About 26 percent of children in Kenya are stunted from malnutrition. Poor nutrition in early life irreversibly impacts brain development, affecting learning and future productivity.
Primarily because of high levels of stunting, Kenya has a human capital score of 0.55 according to the World Bank. This means that a child born in the country today is likely to achieve only half of his or her potential.
While the incidence, prevalence, and distribution of stunting is well documented, knowing why stunting rates remain high is essential for designing interventions and policies to reduce stunting.
Getting It Right! Improving Kenya’s Human Capital By Reducing Stunting provides a deeper understanding of stunting from a household perspective and points to possible pathways for addressing it.
Stunting is a sign of deeper socioeconomic challenges in the household and the community at large. Stunting is compounded by multifaceted complexities in the households, e.g., larger than average family size indicating poor access to family planning, gender parity including decision making dynamics skewed against women, limited access to formal education for the other siblings (and even the parents), limited to no access to social safety nets, and many people living below the poverty line.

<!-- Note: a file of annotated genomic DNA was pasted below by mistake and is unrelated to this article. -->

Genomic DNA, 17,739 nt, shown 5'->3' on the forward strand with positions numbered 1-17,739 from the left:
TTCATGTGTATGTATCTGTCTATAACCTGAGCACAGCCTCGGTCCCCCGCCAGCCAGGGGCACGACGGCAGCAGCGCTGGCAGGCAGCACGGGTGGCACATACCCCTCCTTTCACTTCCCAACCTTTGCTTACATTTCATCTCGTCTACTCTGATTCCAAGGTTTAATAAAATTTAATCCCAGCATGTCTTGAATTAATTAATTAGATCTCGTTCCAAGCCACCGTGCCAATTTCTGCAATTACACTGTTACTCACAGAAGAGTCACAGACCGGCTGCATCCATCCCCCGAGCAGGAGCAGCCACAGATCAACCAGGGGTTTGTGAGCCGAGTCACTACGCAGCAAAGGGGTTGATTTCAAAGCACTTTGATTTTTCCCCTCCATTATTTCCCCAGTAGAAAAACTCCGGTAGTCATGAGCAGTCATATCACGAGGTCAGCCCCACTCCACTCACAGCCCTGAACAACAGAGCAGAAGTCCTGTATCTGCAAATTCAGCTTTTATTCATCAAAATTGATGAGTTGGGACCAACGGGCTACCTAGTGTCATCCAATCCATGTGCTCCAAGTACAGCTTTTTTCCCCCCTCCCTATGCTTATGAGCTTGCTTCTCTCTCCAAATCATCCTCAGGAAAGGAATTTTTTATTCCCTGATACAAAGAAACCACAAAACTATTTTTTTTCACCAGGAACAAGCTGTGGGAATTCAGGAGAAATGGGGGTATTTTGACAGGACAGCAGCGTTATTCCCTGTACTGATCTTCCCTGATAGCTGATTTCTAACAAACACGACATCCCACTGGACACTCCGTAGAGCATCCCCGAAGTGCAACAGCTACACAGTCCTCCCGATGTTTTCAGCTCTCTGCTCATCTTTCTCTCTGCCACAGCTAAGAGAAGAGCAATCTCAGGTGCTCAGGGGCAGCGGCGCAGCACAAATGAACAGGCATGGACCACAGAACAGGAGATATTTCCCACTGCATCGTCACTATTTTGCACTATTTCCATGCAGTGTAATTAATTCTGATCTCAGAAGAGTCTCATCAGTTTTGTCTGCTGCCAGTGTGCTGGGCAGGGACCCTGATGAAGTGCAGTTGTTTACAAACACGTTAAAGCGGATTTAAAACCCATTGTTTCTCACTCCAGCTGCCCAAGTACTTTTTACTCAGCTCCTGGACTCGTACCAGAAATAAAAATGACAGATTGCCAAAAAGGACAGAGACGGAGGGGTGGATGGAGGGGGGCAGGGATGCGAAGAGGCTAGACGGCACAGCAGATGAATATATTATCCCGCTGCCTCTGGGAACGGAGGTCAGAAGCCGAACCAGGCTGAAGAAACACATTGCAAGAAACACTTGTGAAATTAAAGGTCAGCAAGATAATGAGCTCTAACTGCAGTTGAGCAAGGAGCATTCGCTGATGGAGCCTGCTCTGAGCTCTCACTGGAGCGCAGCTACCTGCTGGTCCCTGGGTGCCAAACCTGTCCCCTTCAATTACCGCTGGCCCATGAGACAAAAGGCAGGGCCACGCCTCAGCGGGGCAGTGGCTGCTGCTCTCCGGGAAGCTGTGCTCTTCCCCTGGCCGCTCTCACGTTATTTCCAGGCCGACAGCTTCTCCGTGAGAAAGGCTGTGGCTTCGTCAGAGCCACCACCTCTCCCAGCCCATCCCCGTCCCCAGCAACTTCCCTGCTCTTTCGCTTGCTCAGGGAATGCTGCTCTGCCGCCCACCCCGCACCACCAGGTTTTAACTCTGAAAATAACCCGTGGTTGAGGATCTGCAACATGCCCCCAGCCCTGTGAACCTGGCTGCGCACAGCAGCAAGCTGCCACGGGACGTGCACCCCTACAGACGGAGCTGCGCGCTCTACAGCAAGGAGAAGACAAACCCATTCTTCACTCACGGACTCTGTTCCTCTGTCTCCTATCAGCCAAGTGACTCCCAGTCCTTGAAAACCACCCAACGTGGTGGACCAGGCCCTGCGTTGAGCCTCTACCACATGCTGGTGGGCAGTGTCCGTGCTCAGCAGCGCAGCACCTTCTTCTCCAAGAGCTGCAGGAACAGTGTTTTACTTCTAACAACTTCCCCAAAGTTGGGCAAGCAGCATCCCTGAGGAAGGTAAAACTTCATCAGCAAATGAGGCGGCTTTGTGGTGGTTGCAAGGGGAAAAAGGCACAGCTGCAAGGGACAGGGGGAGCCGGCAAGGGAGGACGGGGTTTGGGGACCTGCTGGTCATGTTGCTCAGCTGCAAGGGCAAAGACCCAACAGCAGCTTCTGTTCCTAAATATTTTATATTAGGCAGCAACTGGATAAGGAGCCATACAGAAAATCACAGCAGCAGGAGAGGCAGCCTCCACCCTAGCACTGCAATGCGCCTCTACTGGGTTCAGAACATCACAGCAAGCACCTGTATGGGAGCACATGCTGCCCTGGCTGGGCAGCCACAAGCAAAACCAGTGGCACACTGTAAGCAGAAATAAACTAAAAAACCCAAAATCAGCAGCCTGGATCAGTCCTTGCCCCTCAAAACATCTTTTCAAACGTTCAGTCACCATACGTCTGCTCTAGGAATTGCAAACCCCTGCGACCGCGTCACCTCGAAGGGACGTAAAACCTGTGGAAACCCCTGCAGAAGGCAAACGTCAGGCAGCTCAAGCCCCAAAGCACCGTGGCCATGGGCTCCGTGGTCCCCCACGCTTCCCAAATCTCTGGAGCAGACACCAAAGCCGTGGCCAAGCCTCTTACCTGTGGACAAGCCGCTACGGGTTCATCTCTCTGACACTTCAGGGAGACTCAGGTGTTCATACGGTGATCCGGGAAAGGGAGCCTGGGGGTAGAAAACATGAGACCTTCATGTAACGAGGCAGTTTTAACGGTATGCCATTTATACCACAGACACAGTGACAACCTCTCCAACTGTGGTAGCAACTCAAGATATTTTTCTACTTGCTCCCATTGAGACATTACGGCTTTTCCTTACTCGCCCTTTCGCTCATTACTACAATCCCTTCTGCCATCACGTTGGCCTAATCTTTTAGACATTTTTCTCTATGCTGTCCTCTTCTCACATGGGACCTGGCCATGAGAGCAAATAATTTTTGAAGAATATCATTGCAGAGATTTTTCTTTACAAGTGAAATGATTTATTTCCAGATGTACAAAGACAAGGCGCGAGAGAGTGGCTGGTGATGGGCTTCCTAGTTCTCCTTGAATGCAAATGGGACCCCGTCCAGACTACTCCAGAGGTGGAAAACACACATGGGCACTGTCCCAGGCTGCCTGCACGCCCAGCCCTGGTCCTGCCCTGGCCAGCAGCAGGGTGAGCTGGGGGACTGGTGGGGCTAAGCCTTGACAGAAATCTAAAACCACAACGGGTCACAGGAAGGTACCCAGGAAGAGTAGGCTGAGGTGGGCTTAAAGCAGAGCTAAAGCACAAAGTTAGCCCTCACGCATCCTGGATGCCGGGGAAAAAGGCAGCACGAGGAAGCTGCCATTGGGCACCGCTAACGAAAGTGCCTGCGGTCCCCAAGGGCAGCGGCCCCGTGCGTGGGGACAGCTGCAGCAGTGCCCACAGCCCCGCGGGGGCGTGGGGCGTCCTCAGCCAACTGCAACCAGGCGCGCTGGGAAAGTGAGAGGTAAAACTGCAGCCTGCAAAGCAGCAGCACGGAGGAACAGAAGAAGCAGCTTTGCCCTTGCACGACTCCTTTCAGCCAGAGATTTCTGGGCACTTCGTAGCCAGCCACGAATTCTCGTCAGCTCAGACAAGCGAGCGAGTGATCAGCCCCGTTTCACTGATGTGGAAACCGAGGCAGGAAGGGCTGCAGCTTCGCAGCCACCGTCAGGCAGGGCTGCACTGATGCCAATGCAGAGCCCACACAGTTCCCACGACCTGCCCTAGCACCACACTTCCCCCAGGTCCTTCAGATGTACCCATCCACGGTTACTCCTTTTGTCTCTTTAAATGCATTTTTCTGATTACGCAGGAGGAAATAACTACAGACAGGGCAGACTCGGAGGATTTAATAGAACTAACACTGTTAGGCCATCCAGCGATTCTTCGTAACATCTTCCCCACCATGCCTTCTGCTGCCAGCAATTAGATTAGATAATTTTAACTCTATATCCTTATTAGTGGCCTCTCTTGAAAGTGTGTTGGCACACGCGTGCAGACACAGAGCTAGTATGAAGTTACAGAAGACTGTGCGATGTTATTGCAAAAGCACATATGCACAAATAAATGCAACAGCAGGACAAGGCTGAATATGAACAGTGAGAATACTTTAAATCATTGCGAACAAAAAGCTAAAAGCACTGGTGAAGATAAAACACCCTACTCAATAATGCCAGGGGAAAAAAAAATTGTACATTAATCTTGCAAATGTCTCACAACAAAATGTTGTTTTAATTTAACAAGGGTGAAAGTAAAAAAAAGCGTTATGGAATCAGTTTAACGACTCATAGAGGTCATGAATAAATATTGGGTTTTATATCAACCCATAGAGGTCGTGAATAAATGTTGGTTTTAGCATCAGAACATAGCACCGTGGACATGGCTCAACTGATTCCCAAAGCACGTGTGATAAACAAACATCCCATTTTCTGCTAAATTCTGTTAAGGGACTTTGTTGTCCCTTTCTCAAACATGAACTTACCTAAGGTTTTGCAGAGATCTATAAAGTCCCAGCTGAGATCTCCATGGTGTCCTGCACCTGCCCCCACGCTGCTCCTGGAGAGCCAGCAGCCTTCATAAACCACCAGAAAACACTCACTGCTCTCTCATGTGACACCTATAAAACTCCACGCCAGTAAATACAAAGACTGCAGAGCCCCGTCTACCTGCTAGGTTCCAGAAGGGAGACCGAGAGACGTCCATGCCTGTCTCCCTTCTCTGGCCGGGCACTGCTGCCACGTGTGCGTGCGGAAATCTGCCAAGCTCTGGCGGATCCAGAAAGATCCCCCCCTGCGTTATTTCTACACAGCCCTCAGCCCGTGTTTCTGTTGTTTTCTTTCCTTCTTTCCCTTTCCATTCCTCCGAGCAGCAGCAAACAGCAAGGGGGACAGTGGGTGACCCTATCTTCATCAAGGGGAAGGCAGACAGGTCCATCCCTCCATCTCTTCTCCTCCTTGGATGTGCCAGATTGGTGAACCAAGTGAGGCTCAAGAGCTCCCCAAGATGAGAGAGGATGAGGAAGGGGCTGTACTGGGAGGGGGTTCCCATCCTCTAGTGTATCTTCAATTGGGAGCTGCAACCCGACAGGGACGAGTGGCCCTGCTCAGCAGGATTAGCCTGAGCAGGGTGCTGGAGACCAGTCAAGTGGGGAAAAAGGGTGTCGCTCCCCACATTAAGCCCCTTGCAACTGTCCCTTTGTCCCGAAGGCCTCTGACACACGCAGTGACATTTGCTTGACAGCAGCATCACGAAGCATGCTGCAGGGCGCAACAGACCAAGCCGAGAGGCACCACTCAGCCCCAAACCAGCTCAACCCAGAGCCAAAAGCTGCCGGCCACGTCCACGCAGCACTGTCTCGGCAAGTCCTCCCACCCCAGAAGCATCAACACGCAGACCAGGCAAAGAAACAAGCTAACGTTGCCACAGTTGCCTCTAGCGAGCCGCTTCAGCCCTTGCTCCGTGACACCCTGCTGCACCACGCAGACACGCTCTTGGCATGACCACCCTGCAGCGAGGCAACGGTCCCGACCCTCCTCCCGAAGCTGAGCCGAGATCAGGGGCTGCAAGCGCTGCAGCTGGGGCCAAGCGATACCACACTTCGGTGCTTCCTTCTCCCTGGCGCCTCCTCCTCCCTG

The research (see key findings below) underscores the importance of understanding a household as a wholly functional unit with interdependent parts as opposed to the siloed approach that many institutions take.
The report was prepared by Timothy Abuya, Population Council Kenya, and Wangari Ng’ang’a, Kenya’s Presidential Policy and Strategy Unit (PASU), with contributions and recommendations from community leaders and national and county executives in Kwale, West Pokot, Nakuru, Nyandarua and Nairobi Counties.